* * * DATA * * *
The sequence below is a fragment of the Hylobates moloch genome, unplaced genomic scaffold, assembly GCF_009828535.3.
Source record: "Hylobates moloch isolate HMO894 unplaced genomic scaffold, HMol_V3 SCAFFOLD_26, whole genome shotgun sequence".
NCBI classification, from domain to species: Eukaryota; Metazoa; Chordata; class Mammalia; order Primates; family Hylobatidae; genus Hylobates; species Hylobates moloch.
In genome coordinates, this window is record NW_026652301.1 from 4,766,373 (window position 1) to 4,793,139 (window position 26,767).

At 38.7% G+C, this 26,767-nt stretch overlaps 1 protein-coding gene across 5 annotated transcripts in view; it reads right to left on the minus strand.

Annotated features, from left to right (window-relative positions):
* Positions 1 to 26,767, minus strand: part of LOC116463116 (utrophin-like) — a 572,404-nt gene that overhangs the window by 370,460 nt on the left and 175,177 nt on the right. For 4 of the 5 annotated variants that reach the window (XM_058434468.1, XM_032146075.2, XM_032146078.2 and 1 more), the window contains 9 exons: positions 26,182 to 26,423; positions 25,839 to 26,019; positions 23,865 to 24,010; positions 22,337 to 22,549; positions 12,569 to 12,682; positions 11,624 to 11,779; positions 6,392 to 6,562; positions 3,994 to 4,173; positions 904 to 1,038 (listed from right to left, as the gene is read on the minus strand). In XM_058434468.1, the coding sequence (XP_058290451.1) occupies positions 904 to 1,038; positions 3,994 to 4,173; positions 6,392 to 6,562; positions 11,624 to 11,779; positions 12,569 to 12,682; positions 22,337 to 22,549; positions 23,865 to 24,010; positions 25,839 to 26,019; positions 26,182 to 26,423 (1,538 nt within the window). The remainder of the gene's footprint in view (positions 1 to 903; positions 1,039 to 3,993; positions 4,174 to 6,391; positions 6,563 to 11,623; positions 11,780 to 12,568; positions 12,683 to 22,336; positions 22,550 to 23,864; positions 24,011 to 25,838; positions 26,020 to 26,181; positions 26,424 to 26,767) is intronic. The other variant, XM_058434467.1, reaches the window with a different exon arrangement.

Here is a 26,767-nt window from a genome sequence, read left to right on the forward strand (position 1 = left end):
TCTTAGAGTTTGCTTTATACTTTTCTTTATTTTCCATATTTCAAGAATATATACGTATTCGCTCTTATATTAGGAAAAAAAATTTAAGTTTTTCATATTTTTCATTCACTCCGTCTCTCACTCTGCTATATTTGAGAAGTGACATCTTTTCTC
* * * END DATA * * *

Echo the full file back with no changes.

The sequence below is a fragment of the Hylobates moloch genome, unplaced genomic scaffold, assembly GCF_009828535.3.
Source record: "Hylobates moloch isolate HMO894 unplaced genomic scaffold, HMol_V3 SCAFFOLD_26, whole genome shotgun sequence".
NCBI classification, from domain to species: Eukaryota; Metazoa; Chordata; class Mammalia; order Primates; family Hylobatidae; genus Hylobates; species Hylobates moloch.
In genome coordinates, this window is record NW_026652301.1 from 4,766,373 (window position 1) to 4,793,139 (window position 26,767).

At 38.7% G+C, this 26,767-nt stretch overlaps 1 protein-coding gene across 5 annotated transcripts in view; it reads right to left on the minus strand.

Annotated features, from left to right (window-relative positions):
* Positions 1 to 26,767, minus strand: part of LOC116463116 (utrophin-like) — a 572,404-nt gene that overhangs the window by 370,460 nt on the left and 175,177 nt on the right. For 4 of the 5 annotated variants that reach the window (XM_058434468.1, XM_032146075.2, XM_032146078.2 and 1 more), the window contains 9 exons: positions 26,182 to 26,423; positions 25,839 to 26,019; positions 23,865 to 24,010; positions 22,337 to 22,549; positions 12,569 to 12,682; positions 11,624 to 11,779; positions 6,392 to 6,562; positions 3,994 to 4,173; positions 904 to 1,038 (listed from right to left, as the gene is read on the minus strand). In XM_058434468.1, the coding sequence (XP_058290451.1) occupies positions 904 to 1,038; positions 3,994 to 4,173; positions 6,392 to 6,562; positions 11,624 to 11,779; positions 12,569 to 12,682; positions 22,337 to 22,549; positions 23,865 to 24,010; positions 25,839 to 26,019; positions 26,182 to 26,423 (1,538 nt within the window). The remainder of the gene's footprint in view (positions 1 to 903; positions 1,039 to 3,993; positions 4,174 to 6,391; positions 6,563 to 11,623; positions 11,780 to 12,568; positions 12,683 to 22,336; positions 22,550 to 23,864; positions 24,011 to 25,838; positions 26,020 to 26,181; positions 26,424 to 26,767) is intronic. The other variant, XM_058434467.1, reaches the window with a different exon arrangement.

Here is a 26,767-nt window from a genome sequence, read left to right on the forward strand (position 1 = left end):
TCTTAGAGTTTGCTTTATACTTTTCTTTATTTTCCATATTTCAAGAATATATACGTATTCGCTCTTATATTAGGAAAAAAAATTTAAGTTTTTCATATTTTTCATTCACTCCGTCTCTCACTCTGCTATATTTGAGAAGTGACATCTTTTCTC